The common saying, "making something out of nothing" is a phrase that seems as if its origins should stem directly from the the television show Seinfeld. The comedy series that was famously known for being "a show about nothing" was not only massively successful during its nine-season run on NBC, it has continued to be a syndicated cash cow more than 15 years since its finale. How much of a cash cow? In the last 10 years alone, Seinfeld syndication has generated an estimated $3 billion in revenue. That's billion with a b. Yes, the most successful television show in history has made its star, Jerry Seinfeld, the highest-earning comedian year after year. Co-creator and executive producer Larry David is not far behind. And yet, like so many contemporary cultural behemoths — Harry Potter being denied by publishers, Michael Jordan being cut from his high school basketball team, Marlon Brando initially passing on The Godfather— Seinfeld came within a heart beat of never existing at all.
The show premiered as The Seinfeld Chronicles the day after Independence Day of 1989, in the middle of the summer. That's known as a broadcasting dead zone because audiences are outdoors and on vacation. From the outset, the chances of being picked up for a full run were not good. NBC didn't want the quirky sitcom about a mid-level comedian and his weird friends. Brandon Tartikoff, NBC president at the time, reportedly called the show "too New York, too Jewish" for the network. NBC Executive Warren Littlefield recently told Fox News that in the history of pilot reports, Seinfeld's was one of the worst of all time. At one point, the show was even offered to Fox, but they didn't bite. By all means, Seinfeld looked like it would go down in history as another failed TV pilot for the trash heap.
The show was thrown a lifeline at the 11th hour when the head of late-night at NBC gave up his budget for a Bob Hope special to fund the next four episodes that would become Seinfeld's full first season. In an industry where 13 episode seasons are the standard, a six-episode offer is considered insulting. Four episodes is just downright humiliating.
After the show's name was shortened, those first episodes ran in the summer of 1990. Seinfeld got enough of a boost from following NBC's Cheers for the network to order a full, 13-episode second season. But again, the future of the series was threatened — this time because of its creators. Larry David, believing he and his star were out of stories to tell, urged Seinfeld to turn down the offer for a second season. Seinfeld didn't listen and the show went on for another season, struggling against its time-slot competition, Tim Allen's "Home Improvement". By this point, though, Seinfeld got enough love from critics and the network to earn a fourth season. Then a fifth. Then a sixth… And so on until it grow into the '90s television staple we all know today. In 1993, it won the Emmy for Outstanding Comedy, beating out rival Home Improvement.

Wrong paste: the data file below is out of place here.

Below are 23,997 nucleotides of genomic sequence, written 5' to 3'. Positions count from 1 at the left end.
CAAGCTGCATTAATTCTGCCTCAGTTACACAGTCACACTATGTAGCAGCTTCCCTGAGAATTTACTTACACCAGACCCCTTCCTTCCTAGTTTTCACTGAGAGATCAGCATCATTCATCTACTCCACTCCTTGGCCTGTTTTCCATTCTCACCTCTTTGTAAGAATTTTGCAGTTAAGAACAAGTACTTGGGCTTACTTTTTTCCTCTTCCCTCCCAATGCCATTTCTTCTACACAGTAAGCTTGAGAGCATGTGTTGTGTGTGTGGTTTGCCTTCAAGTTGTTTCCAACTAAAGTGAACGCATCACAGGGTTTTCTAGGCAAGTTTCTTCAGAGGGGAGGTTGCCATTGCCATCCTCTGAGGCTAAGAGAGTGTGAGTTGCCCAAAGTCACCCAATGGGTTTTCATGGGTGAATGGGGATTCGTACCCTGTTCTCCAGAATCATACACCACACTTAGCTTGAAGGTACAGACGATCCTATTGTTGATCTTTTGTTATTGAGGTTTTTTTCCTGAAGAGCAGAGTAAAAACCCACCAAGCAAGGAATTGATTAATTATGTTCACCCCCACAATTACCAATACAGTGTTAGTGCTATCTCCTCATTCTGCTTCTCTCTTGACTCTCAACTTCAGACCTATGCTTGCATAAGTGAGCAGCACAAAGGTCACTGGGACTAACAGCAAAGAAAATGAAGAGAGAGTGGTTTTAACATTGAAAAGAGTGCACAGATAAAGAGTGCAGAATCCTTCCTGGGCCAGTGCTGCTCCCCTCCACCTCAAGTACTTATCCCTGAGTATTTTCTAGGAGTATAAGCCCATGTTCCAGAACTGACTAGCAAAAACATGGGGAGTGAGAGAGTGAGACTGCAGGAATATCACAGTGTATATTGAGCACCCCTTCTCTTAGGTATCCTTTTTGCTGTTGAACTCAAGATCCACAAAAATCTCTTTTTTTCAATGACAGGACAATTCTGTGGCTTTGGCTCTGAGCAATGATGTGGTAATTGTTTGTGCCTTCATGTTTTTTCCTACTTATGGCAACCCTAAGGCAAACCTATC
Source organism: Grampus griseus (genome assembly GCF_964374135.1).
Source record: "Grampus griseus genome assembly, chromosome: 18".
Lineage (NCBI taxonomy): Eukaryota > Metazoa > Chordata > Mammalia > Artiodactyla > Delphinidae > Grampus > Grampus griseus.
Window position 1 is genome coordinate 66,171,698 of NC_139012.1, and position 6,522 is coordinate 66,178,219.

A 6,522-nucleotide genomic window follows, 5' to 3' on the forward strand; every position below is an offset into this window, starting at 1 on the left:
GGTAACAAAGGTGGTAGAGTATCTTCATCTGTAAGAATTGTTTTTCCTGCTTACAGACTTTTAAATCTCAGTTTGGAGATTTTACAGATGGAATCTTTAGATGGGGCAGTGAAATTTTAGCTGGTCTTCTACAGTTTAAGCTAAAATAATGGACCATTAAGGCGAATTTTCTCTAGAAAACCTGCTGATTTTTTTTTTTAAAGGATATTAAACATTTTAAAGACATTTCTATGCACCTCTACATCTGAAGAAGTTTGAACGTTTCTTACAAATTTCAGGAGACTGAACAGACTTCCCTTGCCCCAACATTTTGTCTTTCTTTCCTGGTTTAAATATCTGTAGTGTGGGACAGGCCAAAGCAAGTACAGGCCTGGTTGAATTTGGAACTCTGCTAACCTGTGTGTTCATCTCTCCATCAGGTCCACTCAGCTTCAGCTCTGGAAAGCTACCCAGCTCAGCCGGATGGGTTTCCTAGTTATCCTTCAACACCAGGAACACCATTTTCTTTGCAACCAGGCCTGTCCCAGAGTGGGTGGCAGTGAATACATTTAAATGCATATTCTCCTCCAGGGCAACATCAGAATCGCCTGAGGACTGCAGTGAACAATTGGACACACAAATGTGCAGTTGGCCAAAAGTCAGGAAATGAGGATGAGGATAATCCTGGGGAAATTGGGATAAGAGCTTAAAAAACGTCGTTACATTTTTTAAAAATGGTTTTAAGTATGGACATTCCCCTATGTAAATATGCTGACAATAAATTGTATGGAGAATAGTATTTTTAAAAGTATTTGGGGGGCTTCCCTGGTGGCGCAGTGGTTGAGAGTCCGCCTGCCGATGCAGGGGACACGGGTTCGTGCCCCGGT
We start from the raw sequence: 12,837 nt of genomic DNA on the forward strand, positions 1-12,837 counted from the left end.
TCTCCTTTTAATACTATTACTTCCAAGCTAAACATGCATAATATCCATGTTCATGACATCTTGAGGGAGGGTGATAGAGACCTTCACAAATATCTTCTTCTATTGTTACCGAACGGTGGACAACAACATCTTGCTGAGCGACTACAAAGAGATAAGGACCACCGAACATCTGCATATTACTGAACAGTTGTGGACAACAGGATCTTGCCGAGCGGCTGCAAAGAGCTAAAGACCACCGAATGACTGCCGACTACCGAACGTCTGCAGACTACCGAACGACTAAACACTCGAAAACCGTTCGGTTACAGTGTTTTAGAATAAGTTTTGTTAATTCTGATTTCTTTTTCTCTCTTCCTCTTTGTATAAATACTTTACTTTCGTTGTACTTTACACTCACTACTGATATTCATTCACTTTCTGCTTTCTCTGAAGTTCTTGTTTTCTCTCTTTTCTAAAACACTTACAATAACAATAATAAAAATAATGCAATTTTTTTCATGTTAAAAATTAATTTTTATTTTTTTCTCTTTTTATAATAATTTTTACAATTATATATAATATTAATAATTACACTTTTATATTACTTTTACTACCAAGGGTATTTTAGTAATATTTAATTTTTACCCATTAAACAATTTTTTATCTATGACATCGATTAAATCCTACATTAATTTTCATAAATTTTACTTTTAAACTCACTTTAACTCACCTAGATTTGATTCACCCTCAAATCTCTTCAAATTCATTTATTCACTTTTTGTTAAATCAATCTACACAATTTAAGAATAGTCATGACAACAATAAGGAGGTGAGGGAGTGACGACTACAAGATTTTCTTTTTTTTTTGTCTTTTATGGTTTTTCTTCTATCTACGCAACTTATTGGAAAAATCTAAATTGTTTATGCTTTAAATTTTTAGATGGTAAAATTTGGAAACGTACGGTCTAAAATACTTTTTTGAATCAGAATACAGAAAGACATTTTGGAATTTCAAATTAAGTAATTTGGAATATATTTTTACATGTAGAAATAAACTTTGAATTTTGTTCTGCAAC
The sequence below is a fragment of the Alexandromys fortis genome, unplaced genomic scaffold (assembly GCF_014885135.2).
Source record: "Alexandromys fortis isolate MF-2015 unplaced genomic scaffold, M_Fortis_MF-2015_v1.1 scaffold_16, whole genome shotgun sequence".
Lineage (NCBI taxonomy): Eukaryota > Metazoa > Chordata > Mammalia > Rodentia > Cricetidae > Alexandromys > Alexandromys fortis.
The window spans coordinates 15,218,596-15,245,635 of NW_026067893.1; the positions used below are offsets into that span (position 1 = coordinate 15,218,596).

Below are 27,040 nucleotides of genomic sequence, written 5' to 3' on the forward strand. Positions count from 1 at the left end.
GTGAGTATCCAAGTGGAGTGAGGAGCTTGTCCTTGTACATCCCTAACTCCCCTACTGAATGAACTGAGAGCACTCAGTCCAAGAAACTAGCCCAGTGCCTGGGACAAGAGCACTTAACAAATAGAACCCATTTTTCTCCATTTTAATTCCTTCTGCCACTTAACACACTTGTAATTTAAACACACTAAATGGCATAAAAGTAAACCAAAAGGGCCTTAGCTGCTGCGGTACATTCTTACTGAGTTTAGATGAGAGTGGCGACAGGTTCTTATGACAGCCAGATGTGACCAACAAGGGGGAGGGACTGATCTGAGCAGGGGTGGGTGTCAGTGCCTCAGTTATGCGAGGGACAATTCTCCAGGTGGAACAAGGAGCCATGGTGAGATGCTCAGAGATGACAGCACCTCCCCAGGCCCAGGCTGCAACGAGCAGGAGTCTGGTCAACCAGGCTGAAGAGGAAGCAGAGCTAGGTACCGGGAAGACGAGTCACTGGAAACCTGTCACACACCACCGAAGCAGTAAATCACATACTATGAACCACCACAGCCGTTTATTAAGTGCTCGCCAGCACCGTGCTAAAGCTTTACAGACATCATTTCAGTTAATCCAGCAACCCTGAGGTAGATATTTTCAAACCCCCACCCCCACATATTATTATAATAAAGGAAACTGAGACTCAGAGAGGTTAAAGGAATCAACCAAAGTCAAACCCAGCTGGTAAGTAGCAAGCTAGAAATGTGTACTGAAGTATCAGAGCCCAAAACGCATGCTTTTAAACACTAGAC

Seinfeld continued its reign at the top of the ratings through its ninth and final season. When, on Christmas of 1997, NBC announced that the show would conclude the following spring, the news made the front page of all the major New York papers. About 76 million viewers tuned in to its final episode, which aired on May 14, 1998.
Jerry Seinfeld reportedly was offered more than $100 million — $5 million an episode — to do 10th season of Seinfeld. A deal of that magnitude was unheard of at the time. Instead, he turned the offer down to focus on his personal life. But not before smartly negotiating, along with Larry David, an e xtremle lucrative profit-sharing syndication deal with Warner Brothers. Now in its fifth round of syndication 15 years after its finale, the 180 episodes of Seinfeld have earned more than $3 billion — some $17 million per episode — making it the most profitable 30 minutes in television history. While it's not certain how much of that pie David and Seinfeld receive, some reports have estimated $1.7 billion in earnings for the duo when the syndication runs have been fully paid off. Other estimates say David and Seinfeld earn roughly $85 million per year to this day.
Unfortunately for cast members Julia Louis-Dreyfus, Jason Alexander, and Michael Richards, they missed out on the syndication gold. Instead, they get a cut of all Seinfeld DVD sales, which David and Seinfeld also get a piece of. And that, ladies and gentlemen, is how Jerry Seinfeld can afford to have one of the largest known personal collections of Porsches in the world. Do you think he made the right move by ending the show at its peak? Can you believe how close it came to never happening at all? I bet both Larry and Jerry are feeling pretty, pretty, pretty, good.